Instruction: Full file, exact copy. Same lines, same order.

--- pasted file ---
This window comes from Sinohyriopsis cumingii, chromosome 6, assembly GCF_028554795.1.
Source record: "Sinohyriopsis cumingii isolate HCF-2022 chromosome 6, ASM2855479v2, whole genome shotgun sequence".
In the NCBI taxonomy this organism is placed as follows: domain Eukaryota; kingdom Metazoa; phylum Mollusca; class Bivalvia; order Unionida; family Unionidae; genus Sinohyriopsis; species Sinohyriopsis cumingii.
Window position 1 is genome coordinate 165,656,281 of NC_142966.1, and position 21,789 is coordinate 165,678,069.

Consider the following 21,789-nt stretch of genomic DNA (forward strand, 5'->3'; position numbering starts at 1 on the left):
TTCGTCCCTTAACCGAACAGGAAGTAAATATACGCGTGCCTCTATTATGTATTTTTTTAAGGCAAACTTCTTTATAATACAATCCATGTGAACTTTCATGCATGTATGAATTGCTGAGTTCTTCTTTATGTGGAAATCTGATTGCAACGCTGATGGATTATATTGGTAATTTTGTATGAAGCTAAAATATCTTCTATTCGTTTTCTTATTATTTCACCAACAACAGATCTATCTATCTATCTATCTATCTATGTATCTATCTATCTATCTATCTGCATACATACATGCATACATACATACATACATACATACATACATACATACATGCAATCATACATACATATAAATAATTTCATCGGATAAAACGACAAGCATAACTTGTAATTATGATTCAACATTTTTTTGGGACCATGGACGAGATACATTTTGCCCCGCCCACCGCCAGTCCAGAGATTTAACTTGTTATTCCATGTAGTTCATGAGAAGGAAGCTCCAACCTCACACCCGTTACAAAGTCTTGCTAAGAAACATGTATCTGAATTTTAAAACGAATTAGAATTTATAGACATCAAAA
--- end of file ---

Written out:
This window comes from Sinohyriopsis cumingii, chromosome 6, assembly GCF_028554795.1.
Source record: "Sinohyriopsis cumingii isolate HCF-2022 chromosome 6, ASM2855479v2, whole genome shotgun sequence".
In the NCBI taxonomy this organism is placed as follows: domain Eukaryota; kingdom Metazoa; phylum Mollusca; class Bivalvia; order Unionida; family Unionidae; genus Sinohyriopsis; species Sinohyriopsis cumingii.
Window position 1 is genome coordinate 165,656,281 of NC_142966.1, and position 21,789 is coordinate 165,678,069.

Consider the following 21,789-nt stretch of genomic DNA (forward strand, 5'->3'; position numbering starts at 1 on the left):
TTCGTCCCTTAACCGAACAGGAAGTAAATATACGCGTGCCTCTATTATGTATTTTTTTAAGGCAAACTTCTTTATAATACAATCCATGTGAACTTTCATGCATGTATGAATTGCTGAGTTCTTCTTTATGTGGAAATCTGATTGCAACGCTGATGGATTATATTGGTAATTTTGTATGAAGCTAAAATATCTTCTATTCGTTTTCTTATTATTTCACCAACAACAGATCTATCTATCTATCTATCTATCTATGTATCTATCTATCTATCTATCTGCATACATACATGCATACATACATACATACATACATACATACATACATACATGCAATCATACATACATATAAATAATTTCATCGGATAAAACGACAAGCATAACTTGTAATTATGATTCAACATTTTTTTGGGACCATGGACGAGATACATTTTGCCCCGCCCACCGCCAGTCCAGAGATTTAACTTGTTATTCCATGTAGTTCATGAGAAGGAAGCTCCAACCTCACACCCGTTACAAAGTCTTGCTAAGAAACATGTATCTGAATTTTAAAACGAATTAGAATTTATAGACATCAAAA